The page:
So is Democratic Rep. Eddie Bass of Prospect, Tenn., welcome in the Tennessee Republican Party or not?
The Middle Tennessee rural, conservative Democrat this week told The Associated Press he hasn't decided yet which party he'll affiliate with when seeking a fourth term in the House.
Bass is now in a Republican-leaning district.
Republican House Majority Leader Gerald McCormick, of Chattanooga, said he likes the potential GOP candidates in District 65 and was dismissive of Bass.
"I'd rather he'd stay where he is, to tell the truth," McCormick told AP. "He's not doing himself any favors running that gun bill."
Bass is sponsoring a National Rifle Association bill that would require public and private employers to let workers store their firearms in locked vehicles parked on company lots.
Businesses oppose the measure saying it violates their right to determine what happens on their property, and Republican leaders are trying to devise a compromise.
Speaking to reporters later in the week while McCormick stood by, House Speaker Beth Harwell, R-Nashville, was asked about Bass.
"I welcome everyone into the Republican Party," Harwell said. "But I've made no attempt to recruit Rep. Bass."
House Democratic Caucus Chairman Mike Turner, of Nashville, meanwhile, wants Bass to remain a Democrat.
"I hope he stays where he is," said Turner, who already has seen three Democrats, including Rep. Bill Harmon, of Dunlap, announce they won't seek re-election following a Republican-drawn redistricting plan.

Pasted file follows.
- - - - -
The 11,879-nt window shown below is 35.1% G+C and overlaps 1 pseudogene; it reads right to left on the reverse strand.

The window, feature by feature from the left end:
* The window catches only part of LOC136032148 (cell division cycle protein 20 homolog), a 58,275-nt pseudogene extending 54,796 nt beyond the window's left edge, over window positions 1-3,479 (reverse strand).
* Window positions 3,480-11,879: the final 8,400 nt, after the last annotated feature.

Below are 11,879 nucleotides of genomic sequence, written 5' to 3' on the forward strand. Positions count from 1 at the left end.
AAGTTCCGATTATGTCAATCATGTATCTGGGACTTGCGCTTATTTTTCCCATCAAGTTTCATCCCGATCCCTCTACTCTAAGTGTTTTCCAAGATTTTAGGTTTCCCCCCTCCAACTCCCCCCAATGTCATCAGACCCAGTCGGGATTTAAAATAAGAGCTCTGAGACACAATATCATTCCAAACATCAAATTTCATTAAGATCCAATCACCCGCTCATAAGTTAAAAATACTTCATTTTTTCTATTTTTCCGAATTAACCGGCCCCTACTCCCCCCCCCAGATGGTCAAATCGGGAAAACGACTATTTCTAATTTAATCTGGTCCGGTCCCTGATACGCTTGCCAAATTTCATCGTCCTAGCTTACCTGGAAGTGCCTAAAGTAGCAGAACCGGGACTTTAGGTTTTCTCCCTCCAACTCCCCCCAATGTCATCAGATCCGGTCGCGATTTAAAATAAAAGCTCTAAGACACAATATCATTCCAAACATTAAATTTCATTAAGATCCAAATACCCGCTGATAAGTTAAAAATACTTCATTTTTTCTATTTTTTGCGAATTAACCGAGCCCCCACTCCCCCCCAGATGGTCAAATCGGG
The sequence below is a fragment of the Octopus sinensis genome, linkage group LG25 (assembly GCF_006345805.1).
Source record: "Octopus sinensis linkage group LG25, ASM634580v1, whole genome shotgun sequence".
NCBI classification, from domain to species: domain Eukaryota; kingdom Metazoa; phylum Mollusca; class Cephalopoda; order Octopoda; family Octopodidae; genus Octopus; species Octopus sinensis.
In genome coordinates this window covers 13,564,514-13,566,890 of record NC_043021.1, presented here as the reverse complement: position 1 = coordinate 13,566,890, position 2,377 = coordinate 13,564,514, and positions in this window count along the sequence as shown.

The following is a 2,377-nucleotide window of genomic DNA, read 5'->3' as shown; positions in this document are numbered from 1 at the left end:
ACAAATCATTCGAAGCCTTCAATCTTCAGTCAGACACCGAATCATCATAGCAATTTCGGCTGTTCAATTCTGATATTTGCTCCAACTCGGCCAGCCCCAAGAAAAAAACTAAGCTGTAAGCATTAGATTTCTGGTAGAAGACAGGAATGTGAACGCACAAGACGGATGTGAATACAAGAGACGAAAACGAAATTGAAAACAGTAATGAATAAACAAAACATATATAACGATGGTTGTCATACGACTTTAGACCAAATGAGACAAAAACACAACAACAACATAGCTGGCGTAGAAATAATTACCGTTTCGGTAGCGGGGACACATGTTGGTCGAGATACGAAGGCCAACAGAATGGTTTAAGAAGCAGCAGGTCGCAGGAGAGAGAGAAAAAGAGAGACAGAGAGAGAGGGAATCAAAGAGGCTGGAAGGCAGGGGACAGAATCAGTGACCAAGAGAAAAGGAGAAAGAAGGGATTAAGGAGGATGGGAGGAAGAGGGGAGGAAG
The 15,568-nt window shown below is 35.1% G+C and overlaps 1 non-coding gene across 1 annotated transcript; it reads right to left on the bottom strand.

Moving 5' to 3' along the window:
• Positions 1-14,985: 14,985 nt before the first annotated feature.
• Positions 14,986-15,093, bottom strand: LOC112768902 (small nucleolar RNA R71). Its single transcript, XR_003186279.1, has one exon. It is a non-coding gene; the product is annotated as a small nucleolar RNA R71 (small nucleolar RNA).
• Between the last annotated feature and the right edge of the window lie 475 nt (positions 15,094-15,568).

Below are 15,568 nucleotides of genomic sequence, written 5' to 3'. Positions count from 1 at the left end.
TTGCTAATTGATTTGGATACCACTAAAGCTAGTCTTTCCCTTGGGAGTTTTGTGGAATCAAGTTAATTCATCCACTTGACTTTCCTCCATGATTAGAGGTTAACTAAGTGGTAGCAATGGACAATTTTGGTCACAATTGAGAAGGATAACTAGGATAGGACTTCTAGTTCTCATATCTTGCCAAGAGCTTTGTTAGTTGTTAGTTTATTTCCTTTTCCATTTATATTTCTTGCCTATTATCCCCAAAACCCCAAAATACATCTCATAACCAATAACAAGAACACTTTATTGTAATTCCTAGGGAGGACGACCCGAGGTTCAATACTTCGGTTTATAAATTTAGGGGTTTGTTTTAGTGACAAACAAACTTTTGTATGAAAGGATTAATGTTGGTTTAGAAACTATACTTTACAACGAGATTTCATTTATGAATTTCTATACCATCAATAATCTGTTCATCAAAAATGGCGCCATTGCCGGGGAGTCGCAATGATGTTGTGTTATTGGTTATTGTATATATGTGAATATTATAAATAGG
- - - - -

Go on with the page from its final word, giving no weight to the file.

Turner acknowledged another Democrat may announce soon he or she won't be running for re-election.
Republicans have 64 members to Democrats' 34. There's also an independent, a former Republican.
The GOP figures it could pick up six to seven more this fall, depending on how elections go.
Griscom on Regents
The Senate this week reconfirmed Republican Gov. Bill Haslam's nomination of former Chattanooga Times Free Press publisher Tom Griscom for a full term on the State Board of Regents.
The board oversees six state universities, 13 community colleges including Chattanooga State and Cleveland State, plus 27 technology centers.
Senators also confirmed Haslam's nominations of J. Brian Ferguson, Spruell Driver Jr. and Tommy Whitaker to the University of Tennessee Board of Trustees.
Griscom's term ends in May 2017.
Tirade about nurses
Already a YouTube video star over her multiple rants over the years, state Sen. Ophelia Ford, D-Memphis, did herself proud this week in the Judiciary Committee as she launched into a lengthy, rambling tirade about "mean, hateful nurses."
The occasion was a bill that increases criminal penalties for assaults on health care professionals, including nurses, acting in discharge of their duties. Ford, who several years ago was treated in hospitals and nursing homes in extended stays, went on a roll.
"I would not be in your presence today because of mean, hateful nurses, and the lower on the scale they are with the least amount of experience, the worse they are," the senator charged, her arms extended wide.
"Most of you know I've had several illnesses, back in 2008, in and out of the hospital in 2006 and 2007 ... I cannot tell you the horrific experience I've had, and it was nurses who were mainly doing these things to me. I knew that such happens but I just didn't know it was so horrible."
Colleagues appeared horrified. Memphis news organizations buzzed over the latest Ford outburst.